"If you tell the Truth, you don't have to remember anything"
-Mark Twain
"You realize, of course, that everything I say is horseshit." -Kurt Vonnegut

Monday, June 10, 2013

Settle One Old Score

For the last weeks the weather around here has been just about perfect. Every time I look at my thermometer the temperature is around 73 degrees, the windows are down and the tunes are rocking. My second favorite year in Grateful Dead history is 1973 and today is the 40th anniversary of a mammoth three set show from RFK. All the May 1973 shows the band played were three set shows, the previous show was not a three setter because the Allman Brothers Band closed the show, but on this date the Dead closed out the evening with three sets. For the third set the Brothers stuck around to help them blaze it. Download the show HEREHERE, and HERE.
For the final time in Grateful Dead history, the band opens up a show with "Morning Dew." It's really a genius move to move the audiences conscious after rocking out to two sets of the Allmans. So after changing the tone Bobby changes it yet again by following up the "Dew" with "Beat It On Down The Line." The first feature a hopping "Jack Straw" and the last appearance of "Wave That Flag." The songs lyrical pattern was too confusing for Jerry to keep with, so he made Hunter give him a re-write. This is the only time Garcia did this to Hunter, most of the editing of Grateful Dead songs were by Jerry. Two of the most memorable rewrites are "They Loved Each Other" and "Here Comes Sunshine," and both original versions are played here. The first set closes with two big exploratory jam vehicles in "Bird Song" and "Playin'." The "Bird Song" jam starts off with some good interplay between Jerry and Bobby before both follow Phil's playing, a common theme at this show. The "Playin'" jam is all about Jerry Getting weird on the guitar. His leads throughout the jam aggressively lead the band into the weird. Although the "Playin'" is under 20 minutes long, it feels like it is much longer because of the weirdness.
 The second set starts off with a beautiful "Eyes/Stella Blue" combo. The lead bassist Phil Lesh definitely establishes himself here as being the driver of this song and set. Phil squeaks in his fills throughout the Jerry solos, then dominates the outro jam. Phil lays it down to the point, were Jerry clearly follows him as he signals the end of "Stella Blue." Lead Bass! The floppy hatted Lesh steals the "Dark Star" later in the set. Amidst all the chaos of the "Dark Star" the utter domination of bass floppy hat, the rest of his band mates slow and pause as the lead bassist solos. The rifting slowly moves into a blues jaunt that the rest of the band picks up on and the jam leads them into the harrowing verse. The band shoots back into a chaotic jam of echoing feedback as another blues rift is played, but this time by Garcia, as the slow glow of "He's Gone" is played. After the serene "Wharf Rat," the music starts twisting and turning as "Truckin'" comes flying out of it. But for as much energy as the "Truckin'" produces, it fizzles quite quickly after the verses. Let's face it, five years later the second set would have ended after the "Around" if there was a drums solo thrown in there somewhere. Bobby unhappy with the fizzle closes the set with a pumping "Sugar Mags."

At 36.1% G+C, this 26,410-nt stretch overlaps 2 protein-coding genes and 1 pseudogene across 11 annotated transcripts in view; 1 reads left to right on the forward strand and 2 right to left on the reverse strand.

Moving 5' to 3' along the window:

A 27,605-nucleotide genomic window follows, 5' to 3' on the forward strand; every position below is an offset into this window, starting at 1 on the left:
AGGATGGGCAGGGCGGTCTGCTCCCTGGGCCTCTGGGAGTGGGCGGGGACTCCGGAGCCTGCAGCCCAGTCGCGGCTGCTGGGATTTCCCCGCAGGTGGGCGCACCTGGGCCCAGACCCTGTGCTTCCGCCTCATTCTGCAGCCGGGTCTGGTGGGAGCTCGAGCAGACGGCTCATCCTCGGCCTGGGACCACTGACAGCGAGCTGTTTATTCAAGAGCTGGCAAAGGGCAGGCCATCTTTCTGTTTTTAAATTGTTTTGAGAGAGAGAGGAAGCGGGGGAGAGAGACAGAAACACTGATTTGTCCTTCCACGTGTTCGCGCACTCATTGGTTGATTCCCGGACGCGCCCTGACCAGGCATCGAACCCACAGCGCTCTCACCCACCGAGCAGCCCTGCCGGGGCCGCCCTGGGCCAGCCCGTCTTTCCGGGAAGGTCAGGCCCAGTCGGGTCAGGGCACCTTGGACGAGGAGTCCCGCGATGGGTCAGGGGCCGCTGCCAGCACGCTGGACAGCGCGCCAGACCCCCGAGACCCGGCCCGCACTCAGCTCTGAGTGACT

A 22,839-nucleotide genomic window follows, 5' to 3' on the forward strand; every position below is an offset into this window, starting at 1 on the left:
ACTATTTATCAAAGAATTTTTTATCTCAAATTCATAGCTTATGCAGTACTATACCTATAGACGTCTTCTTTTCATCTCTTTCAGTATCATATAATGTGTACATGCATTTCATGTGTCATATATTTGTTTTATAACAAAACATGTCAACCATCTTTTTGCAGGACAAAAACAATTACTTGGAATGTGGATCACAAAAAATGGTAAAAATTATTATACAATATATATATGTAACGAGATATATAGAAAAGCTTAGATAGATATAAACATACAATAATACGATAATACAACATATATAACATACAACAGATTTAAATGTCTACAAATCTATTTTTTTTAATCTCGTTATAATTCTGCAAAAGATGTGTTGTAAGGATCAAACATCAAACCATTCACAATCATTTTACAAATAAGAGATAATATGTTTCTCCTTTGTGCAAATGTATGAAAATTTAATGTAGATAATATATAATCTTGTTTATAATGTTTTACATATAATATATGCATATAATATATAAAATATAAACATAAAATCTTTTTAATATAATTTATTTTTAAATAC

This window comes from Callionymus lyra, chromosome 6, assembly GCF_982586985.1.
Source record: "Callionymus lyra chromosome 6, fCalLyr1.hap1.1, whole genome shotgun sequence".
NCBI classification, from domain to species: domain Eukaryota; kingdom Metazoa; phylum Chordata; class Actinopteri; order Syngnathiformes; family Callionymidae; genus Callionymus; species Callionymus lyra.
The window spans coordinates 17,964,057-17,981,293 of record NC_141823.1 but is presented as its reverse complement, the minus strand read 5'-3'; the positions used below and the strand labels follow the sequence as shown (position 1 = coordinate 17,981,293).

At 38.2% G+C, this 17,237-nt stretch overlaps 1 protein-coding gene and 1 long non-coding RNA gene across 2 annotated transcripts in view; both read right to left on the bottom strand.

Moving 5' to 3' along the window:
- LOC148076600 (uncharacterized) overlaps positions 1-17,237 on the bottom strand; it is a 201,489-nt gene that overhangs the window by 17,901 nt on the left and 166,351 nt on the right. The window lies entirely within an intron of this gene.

The third set opens with two Grateful Dead debuts; "Train to Cry" and "That's Alright Mama," and neither song would preformed again by the Dead for next 18 and 13 years respectively. Both songs though were songs that Jerry Garcia preformed for years with his solo projects. "Train to Cry" sounds like the Dead preforming it, but "That's Alright Mama" is when the Allman's flavor starts taking over. The Dickie Betts solo transforms "That's Alright" into "Jessica" and then "Blue Sky." Each of the four guitarist has their own distinct tone. Each one is great. The "Promised" is a bit slower and not as potent as the normal, but it has a little more flare. The "Not Fade/Going Down The Road" is fantastic, energetic and electric. Sizzling solos and soaring vocals make this a stand out version among the plethora version of the combo. The "Johnny B Goode" might as well have lit the stage on fire because no one else could have managed to provide the heat that these band provided on this night. 
I: Dew, BIODTL, Ramble, Straw, Wave That Flag, LLRain, Box, TLEO, Race is On, Row Jimmy, El Paso, Bird Song, Playin'
II: Eyes, Stella, Big River, HC Sunshine, Around, Dark Star, He's Gone, Wharf Rat, Truckin', Sugar Mags
III: Train to Cry, That's Alright Mama, Promised, NFA, GDTRFB, Drums, NFA, JBG
*The Third Set with the Allman Brothers Band

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